The war in Yemen, often called “the forgotten war,” has caused the death of over 10,000 people, including many civilians. Today, over 18 million people are in need of humanitarian aid and the country is facing one of the most severe famines to date and the world’s worst epidemic of cholera.
A Forgotten War
Today’s war is the product of mutual resentments between what used to constitute North and South Yemen and is the direct result of the failed 2011 political transition. Bolstered by the sweeping changes brought by the Arab Spring across the region, Yemenis protested against the government of President Ali Abdullah Saleh and demanded his resignation. President Saleh was thus replaced by Vice-President Abdrabbuh Mansour Hadi, a military officer from South Yemen in November 2011. However, the new President suffered from the military’s continued loyalty to Saleh and the growing Al-Qaeda presence in the country.
A Shia minority armed group from Northern Yemen, the Houthi movement, who had opposed former President Saleh, decided to take advantage of the instability and forged an alliance with Saleh in order to overturn President Hadi. In September 2014, they managed to occupy the capital, Sana’a and forced President Hadi to flee to South Yemen.
This occupation was the spark which ignited what would become a regional conflict. President Hadi sought out the help of the Saudis while the Houthis are reported to receive military and financial assistance from Iran. Thus, what started as a civil war became a regional proxy war between the two great powers of the Middle East: Saudi Arabia, the champion of wahhabi Sunni Islam, and Iran, the leader of Shia Islam.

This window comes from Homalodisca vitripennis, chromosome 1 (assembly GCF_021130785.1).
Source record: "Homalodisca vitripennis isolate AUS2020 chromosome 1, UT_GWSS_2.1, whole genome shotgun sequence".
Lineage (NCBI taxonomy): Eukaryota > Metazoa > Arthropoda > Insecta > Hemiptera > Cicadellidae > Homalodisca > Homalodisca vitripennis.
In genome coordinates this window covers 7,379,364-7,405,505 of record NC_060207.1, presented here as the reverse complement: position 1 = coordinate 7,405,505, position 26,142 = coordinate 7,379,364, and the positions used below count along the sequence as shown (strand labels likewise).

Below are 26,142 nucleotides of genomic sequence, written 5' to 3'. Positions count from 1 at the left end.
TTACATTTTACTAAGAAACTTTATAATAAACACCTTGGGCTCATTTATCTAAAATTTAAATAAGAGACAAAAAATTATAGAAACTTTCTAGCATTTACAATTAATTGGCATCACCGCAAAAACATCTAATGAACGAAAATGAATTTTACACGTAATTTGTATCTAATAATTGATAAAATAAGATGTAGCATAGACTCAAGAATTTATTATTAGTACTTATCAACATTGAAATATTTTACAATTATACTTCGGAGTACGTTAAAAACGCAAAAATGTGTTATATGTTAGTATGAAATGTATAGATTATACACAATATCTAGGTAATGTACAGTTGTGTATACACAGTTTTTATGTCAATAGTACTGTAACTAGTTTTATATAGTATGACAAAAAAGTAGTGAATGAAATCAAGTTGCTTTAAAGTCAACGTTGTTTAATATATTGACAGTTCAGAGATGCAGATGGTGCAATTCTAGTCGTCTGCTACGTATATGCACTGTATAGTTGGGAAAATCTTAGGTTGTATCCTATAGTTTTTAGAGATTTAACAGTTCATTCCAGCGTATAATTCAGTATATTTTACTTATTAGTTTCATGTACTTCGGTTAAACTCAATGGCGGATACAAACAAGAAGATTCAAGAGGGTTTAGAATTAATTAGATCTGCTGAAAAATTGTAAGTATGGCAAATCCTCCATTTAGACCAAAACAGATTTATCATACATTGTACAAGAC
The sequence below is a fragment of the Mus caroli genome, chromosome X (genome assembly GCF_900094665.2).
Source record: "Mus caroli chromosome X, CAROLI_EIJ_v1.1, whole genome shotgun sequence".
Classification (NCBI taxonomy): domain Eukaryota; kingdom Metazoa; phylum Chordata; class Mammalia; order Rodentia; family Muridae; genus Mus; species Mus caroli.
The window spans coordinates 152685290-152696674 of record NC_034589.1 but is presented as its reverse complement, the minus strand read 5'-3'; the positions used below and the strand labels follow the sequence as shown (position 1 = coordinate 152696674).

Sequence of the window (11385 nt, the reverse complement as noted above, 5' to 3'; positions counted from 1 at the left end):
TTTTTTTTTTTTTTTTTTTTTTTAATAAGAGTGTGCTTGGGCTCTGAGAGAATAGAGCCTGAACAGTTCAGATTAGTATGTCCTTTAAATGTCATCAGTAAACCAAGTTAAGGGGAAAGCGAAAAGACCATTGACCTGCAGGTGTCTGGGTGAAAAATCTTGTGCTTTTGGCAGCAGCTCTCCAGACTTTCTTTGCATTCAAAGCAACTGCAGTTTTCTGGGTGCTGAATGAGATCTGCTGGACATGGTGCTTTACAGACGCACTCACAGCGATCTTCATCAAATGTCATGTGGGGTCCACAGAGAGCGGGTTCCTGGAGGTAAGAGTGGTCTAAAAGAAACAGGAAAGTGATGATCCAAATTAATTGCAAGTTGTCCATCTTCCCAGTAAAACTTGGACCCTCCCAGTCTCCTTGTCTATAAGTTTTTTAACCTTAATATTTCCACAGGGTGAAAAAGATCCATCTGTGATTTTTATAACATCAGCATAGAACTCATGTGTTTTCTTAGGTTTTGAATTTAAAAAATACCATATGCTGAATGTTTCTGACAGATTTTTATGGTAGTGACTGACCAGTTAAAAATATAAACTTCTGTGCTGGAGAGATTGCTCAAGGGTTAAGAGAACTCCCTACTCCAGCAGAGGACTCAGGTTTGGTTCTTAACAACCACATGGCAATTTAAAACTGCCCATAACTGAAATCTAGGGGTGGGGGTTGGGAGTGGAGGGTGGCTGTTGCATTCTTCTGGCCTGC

Gender and Conflict
For over 10 years now, Yemen has been consistently ranked last in the World Economic Forum Global Gender Gap Index, which analyses progress in terms of political empowerment, economic participation, educational attainment, and health and survival. According to a 2012 study from the Cambridge University, there exists a strong correlation between gender inequality and conflict or instability. As much as gender inequality seems to foster instability, wars perpetuate these differences and exacerbate them.
In the case of Yemen, men and boys represent the majority of direct victims of armed conflict and forced recruitment, and they are four times more likely to be killed during a conflict. On the other hand, women and girls have become particularly vulnerable when it comes to access to health services, nutrition, gender-based violence and education.
According to Evelyn Thornton and Tobie Whitman, two experts in conflict resolution, women tend to “suffer more and die in proportionally greater numbers than men from human rights abuses and sexual violence, the breakdown of social order, the lack of medical care, and the consequences of economic devastation”.
Although many women have gained economic power and household agency as a direct result of becoming heads of households in the absence of men, political rights and socio-cultural norms do not evolve as quickly.
As a result, Yemeni women often experience the double burden of being the family’s main provider while retaining their expected role of primary family caretaker, in a perverse effect that forms part of the feminization of poverty.
The fact that the country is facing an unprecedented famine also impacts women more as they are usually the first ones to give up food in order to feed the children and the men.
The economic scarcity created by the war also tends to disadvantage girls in particular. They are the first ones to be taken out of school to save the family some money through child labor or early marriage.
In Yemen, girls represent 63% of school drop-outs. The war has also seen a worrying increase in gender-based violence. According to the United Nations Population Fund, some 8,031 incidents of gender-based violence were recorded in Yemen between January and September 2016, including cases of rape and domestic violence.
Women as a peacebuilding force